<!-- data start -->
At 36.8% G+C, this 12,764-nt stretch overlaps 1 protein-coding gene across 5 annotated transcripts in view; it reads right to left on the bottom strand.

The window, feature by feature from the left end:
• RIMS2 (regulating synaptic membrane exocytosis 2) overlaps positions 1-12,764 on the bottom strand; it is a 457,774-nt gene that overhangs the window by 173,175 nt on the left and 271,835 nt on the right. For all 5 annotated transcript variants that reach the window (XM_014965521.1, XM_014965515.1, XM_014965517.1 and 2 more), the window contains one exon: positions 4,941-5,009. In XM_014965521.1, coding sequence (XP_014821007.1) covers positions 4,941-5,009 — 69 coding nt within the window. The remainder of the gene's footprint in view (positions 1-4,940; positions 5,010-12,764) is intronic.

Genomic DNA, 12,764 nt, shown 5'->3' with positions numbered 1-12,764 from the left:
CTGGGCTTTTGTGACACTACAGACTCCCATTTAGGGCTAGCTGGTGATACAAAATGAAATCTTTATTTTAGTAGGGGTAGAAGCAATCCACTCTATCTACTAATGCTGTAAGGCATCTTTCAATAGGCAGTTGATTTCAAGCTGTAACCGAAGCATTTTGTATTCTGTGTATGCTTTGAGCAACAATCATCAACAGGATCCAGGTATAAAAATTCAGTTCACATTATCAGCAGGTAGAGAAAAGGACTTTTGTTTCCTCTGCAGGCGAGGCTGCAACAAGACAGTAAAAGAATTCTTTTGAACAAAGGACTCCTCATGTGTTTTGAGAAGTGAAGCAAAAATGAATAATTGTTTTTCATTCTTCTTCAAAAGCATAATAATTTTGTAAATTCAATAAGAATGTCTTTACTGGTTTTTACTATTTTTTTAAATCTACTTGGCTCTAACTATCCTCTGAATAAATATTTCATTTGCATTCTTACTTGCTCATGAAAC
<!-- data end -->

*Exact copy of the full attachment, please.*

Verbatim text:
At 36.8% G+C, this 12,764-nt stretch overlaps 1 protein-coding gene across 5 annotated transcripts in view; it reads right to left on the bottom strand.

The window, feature by feature from the left end:
• RIMS2 (regulating synaptic membrane exocytosis 2) overlaps positions 1-12,764 on the bottom strand; it is a 457,774-nt gene that overhangs the window by 173,175 nt on the left and 271,835 nt on the right. For all 5 annotated transcript variants that reach the window (XM_014965521.1, XM_014965515.1, XM_014965517.1 and 2 more), the window contains one exon: positions 4,941-5,009. In XM_014965521.1, coding sequence (XP_014821007.1) covers positions 4,941-5,009 — 69 coding nt within the window. The remainder of the gene's footprint in view (positions 1-4,940; positions 5,010-12,764) is intronic.

Genomic DNA, 12,764 nt, shown 5'->3' with positions numbered 1-12,764 from the left:
CTGGGCTTTTGTGACACTACAGACTCCCATTTAGGGCTAGCTGGTGATACAAAATGAAATCTTTATTTTAGTAGGGGTAGAAGCAATCCACTCTATCTACTAATGCTGTAAGGCATCTTTCAATAGGCAGTTGATTTCAAGCTGTAACCGAAGCATTTTGTATTCTGTGTATGCTTTGAGCAACAATCATCAACAGGATCCAGGTATAAAAATTCAGTTCACATTATCAGCAGGTAGAGAAAAGGACTTTTGTTTCCTCTGCAGGCGAGGCTGCAACAAGACAGTAAAAGAATTCTTTTGAACAAAGGACTCCTCATGTGTTTTGAGAAGTGAAGCAAAAATGAATAATTGTTTTTCATTCTTCTTCAAAAGCATAATAATTTTGTAAATTCAATAAGAATGTCTTTACTGGTTTTTACTATTTTTTTAAATCTACTTGGCTCTAACTATCCTCTGAATAAATATTTCATTTGCATTCTTACTTGCTCATGAAAC